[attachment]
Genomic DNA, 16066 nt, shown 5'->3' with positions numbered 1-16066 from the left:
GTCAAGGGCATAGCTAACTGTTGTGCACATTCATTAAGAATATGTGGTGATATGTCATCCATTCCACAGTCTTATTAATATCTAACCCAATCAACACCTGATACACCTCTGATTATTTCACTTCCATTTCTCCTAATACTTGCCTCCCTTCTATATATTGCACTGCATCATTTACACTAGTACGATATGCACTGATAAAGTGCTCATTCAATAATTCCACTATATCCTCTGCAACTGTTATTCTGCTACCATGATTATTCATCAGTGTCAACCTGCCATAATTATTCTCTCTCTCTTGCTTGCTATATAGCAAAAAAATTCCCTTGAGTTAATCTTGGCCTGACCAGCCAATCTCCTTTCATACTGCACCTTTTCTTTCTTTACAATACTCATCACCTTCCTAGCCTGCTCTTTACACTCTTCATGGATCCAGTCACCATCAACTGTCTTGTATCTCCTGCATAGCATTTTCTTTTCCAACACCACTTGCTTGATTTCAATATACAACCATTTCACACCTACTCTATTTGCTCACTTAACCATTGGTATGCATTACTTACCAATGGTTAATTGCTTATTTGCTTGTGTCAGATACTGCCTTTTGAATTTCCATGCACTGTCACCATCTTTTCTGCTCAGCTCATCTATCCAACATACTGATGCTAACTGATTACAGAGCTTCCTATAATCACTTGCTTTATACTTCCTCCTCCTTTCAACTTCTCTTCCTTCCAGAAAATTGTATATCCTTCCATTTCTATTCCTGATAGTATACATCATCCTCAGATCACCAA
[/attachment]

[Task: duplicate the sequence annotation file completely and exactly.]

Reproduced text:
Genomic DNA, 16066 nt, shown 5'->3' with positions numbered 1-16066 from the left:
GTCAAGGGCATAGCTAACTGTTGTGCACATTCATTAAGAATATGTGGTGATATGTCATCCATTCCACAGTCTTATTAATATCTAACCCAATCAACACCTGATACACCTCTGATTATTTCACTTCCATTTCTCCTAATACTTGCCTCCCTTCTATATATTGCACTGCATCATTTACACTAGTACGATATGCACTGATAAAGTGCTCATTCAATAATTCCACTATATCCTCTGCAACTGTTATTCTGCTACCATGATTATTCATCAGTGTCAACCTGCCATAATTATTCTCTCTCTCTTGCTTGCTATATAGCAAAAAAATTCCCTTGAGTTAATCTTGGCCTGACCAGCCAATCTCCTTTCATACTGCACCTTTTCTTTCTTTACAATACTCATCACCTTCCTAGCCTGCTCTTTACACTCTTCATGGATCCAGTCACCATCAACTGTCTTGTATCTCCTGCATAGCATTTTCTTTTCCAACACCACTTGCTTGATTTCAATATACAACCATTTCACACCTACTCTATTTGCTCACTTAACCATTGGTATGCATTACTTACCAATGGTTAATTGCTTATTTGCTTGTGTCAGATACTGCCTTTTGAATTTCCATGCACTGTCACCATCTTTTCTGCTCAGCTCATCTATCCAACATACTGATGCTAACTGATTACAGAGCTTCCTATAATCACTTGCTTTATACTTCCTCCTCCTTTCAACTTCTCTTCCTTCCAGAAAATTGTATATCCTTCCATTTCTATTCCTGATAGTATACATCATCCTCAGATCACCAA